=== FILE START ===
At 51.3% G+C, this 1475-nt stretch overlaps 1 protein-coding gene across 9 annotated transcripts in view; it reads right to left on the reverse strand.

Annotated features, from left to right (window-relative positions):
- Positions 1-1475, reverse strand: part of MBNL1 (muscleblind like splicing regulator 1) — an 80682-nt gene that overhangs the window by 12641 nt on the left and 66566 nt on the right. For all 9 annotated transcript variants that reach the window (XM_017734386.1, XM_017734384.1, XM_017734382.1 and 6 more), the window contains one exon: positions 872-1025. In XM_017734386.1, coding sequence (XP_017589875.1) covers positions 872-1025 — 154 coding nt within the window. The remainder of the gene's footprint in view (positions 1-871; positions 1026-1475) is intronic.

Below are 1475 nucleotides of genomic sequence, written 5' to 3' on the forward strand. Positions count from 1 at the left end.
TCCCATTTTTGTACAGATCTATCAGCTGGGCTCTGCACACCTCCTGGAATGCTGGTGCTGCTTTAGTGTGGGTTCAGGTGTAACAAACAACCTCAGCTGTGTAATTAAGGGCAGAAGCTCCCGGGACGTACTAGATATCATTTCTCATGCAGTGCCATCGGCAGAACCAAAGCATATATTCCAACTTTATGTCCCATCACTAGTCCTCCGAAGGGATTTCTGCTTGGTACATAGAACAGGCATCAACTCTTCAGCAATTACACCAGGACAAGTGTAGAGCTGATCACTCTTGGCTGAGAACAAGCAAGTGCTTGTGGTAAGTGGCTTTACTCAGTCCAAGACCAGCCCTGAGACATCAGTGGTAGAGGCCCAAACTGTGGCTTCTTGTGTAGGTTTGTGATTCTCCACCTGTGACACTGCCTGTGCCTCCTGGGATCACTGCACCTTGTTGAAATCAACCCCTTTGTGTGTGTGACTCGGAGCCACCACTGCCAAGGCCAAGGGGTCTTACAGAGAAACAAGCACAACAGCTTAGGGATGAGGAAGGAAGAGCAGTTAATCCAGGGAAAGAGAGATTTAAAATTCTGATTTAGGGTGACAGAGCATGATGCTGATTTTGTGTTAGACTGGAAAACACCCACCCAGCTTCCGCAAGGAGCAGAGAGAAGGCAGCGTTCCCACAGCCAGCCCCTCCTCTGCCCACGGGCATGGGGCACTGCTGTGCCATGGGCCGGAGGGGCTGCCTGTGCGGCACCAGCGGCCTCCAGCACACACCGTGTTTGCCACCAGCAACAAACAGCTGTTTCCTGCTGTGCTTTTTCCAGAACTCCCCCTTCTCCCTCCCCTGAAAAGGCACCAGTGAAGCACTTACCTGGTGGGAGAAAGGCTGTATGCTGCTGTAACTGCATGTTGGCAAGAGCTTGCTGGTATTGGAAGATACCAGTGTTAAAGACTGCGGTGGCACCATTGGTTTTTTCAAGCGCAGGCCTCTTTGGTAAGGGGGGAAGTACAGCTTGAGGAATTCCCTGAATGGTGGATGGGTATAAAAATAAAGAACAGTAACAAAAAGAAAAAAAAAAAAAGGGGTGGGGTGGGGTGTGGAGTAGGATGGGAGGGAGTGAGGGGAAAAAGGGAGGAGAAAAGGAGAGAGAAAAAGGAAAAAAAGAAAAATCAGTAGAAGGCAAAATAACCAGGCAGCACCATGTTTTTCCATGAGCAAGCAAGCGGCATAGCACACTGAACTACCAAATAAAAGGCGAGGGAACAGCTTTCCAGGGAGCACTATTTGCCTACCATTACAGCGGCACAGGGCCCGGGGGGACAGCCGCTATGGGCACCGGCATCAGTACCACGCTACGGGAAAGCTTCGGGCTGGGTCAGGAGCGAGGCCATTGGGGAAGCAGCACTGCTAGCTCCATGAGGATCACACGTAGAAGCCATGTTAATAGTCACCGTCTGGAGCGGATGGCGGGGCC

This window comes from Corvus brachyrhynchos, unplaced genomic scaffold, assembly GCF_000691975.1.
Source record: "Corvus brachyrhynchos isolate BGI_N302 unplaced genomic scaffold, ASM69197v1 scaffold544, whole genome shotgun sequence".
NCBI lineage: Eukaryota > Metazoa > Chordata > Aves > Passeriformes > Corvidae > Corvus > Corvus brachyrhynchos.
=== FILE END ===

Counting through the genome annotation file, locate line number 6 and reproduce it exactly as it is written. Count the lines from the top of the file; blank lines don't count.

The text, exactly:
This window comes from Corvus brachyrhynchos, unplaced genomic scaffold, assembly GCF_000691975.1.